Opening the drive consisted of the removal of four screws, each of which were located under the sticker on the back of the drive making removal without detection near impossible. A thermal pad resides on the back plate which covers all of the components on the controller side of the PCB.
The PCB is tiny in comparison to the overall drive size. It’s like buying a bag of potato chips (or crisps for you folks across the pond).
One one side of the PCB we find just two NAND modules.
A closer look at the NAND reveals SanDisk branding and part number 4286DYN01A. This is TLC 19nm toggle NAND which we spoke about in more detail on the opening page. There are only four total packages on the board, each with a density of 64GB.
Flipping the board over we see more of the NAND, the cache and the controller. Apologies for the lint on the chips, it was left there in the attempt to wipe off the residue left behind by the thermal pad.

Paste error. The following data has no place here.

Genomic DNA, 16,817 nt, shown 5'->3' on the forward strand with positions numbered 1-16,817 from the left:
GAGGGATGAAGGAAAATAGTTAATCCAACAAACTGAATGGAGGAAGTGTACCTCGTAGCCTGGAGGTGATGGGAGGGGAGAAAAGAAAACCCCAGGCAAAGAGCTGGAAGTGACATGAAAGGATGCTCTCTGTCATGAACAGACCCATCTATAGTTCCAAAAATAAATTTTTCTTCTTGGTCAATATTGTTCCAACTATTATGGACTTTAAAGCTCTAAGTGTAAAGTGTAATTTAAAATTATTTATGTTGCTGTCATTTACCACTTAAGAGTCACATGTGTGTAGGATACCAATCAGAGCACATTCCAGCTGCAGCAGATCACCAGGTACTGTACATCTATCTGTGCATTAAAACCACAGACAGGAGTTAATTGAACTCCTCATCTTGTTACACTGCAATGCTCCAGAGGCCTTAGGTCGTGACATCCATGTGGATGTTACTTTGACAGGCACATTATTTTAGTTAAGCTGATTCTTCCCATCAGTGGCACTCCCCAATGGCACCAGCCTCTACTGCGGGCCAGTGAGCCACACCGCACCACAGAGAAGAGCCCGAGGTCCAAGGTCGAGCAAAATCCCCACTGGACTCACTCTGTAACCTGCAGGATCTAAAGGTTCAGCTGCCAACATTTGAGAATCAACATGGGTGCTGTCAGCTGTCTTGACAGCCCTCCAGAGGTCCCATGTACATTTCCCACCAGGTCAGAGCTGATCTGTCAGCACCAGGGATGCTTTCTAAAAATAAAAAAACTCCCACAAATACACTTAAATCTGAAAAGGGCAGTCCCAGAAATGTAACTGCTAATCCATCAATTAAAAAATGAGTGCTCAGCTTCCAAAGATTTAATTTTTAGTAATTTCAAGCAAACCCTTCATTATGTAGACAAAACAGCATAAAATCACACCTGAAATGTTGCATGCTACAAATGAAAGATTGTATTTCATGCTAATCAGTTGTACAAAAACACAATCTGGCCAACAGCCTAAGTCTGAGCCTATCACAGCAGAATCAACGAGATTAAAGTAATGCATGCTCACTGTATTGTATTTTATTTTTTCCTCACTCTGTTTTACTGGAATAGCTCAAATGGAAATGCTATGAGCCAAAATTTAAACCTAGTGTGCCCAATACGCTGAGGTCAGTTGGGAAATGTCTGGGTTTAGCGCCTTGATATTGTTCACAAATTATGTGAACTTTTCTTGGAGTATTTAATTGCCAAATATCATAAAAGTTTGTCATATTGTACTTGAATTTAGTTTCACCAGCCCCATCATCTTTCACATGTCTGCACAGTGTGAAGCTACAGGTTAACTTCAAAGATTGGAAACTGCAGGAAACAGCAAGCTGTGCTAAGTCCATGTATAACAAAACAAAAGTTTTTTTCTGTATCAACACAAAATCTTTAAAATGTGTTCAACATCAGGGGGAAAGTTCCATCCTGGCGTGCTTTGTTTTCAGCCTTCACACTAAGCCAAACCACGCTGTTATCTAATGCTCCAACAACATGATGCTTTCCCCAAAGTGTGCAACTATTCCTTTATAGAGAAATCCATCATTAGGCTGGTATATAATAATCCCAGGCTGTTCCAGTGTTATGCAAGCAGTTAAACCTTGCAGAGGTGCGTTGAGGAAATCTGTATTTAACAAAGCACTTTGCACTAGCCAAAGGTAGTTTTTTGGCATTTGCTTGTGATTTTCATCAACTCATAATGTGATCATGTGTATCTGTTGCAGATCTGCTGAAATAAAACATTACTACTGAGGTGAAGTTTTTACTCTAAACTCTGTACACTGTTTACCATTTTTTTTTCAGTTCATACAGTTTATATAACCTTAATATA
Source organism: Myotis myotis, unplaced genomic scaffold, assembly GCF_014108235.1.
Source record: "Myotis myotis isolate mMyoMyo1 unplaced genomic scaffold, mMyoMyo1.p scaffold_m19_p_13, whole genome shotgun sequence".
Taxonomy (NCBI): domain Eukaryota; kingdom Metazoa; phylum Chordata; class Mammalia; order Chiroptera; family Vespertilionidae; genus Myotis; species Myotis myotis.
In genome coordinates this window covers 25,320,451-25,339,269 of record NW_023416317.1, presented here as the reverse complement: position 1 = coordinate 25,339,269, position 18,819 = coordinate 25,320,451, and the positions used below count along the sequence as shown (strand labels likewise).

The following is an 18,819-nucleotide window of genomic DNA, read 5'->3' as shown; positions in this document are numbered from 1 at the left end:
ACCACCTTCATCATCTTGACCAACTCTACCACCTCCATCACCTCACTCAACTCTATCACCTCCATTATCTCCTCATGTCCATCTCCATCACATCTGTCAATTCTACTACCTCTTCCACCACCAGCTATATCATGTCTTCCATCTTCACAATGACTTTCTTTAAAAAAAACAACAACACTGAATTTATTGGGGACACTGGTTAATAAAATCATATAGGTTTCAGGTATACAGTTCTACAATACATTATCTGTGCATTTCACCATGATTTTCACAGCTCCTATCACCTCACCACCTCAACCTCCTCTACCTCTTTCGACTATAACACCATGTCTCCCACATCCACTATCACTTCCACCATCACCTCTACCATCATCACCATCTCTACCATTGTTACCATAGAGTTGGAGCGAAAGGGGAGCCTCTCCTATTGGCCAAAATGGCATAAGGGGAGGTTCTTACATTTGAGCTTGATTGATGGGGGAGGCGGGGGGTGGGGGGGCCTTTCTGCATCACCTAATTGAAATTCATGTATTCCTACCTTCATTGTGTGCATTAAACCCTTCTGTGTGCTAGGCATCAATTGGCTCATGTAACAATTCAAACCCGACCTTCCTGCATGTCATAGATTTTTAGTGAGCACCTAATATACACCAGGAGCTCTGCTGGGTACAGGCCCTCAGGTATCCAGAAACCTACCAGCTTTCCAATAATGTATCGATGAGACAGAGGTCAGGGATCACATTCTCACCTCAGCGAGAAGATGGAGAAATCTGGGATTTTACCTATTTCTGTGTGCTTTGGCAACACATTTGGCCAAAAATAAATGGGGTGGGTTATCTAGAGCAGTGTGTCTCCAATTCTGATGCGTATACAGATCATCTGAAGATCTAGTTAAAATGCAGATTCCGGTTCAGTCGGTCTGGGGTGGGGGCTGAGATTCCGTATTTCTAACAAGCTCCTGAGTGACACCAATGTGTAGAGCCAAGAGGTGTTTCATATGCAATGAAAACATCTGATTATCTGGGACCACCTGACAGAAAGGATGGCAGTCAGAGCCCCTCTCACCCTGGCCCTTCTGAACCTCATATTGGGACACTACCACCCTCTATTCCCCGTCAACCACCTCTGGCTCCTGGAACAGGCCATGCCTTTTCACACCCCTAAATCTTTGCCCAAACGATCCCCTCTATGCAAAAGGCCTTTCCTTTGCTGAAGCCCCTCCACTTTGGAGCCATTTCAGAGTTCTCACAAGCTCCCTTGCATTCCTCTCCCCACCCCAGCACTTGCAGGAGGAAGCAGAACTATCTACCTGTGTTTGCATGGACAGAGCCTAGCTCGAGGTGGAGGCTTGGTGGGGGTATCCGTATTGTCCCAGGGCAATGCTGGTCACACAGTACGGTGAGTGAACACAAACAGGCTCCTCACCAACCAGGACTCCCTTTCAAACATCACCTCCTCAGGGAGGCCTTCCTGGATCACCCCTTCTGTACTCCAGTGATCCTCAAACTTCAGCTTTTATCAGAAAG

The SK Hynix DDR3 SDRAM cache is labeled as H5TC2G63FFR and is 256MB in capacity.
The Marvell 88SS9190 controller is new and the info we have on it is not very robust. From what we’ve been able to discern, it’s roughly the same as the Marvell 88SS9189 controller except is has four channels, not eight. This makes sense since there are only four NAND packages on board and we are told the higher capacity drives use the Marvell 88SS9189 controller as they can leverage more of the channels. The controller handles all the usual duties and runs a SanDisk custom firmware that does not support encryption or the newer DevSleep function although neither will probably be missed – especially in a budget friendly drive.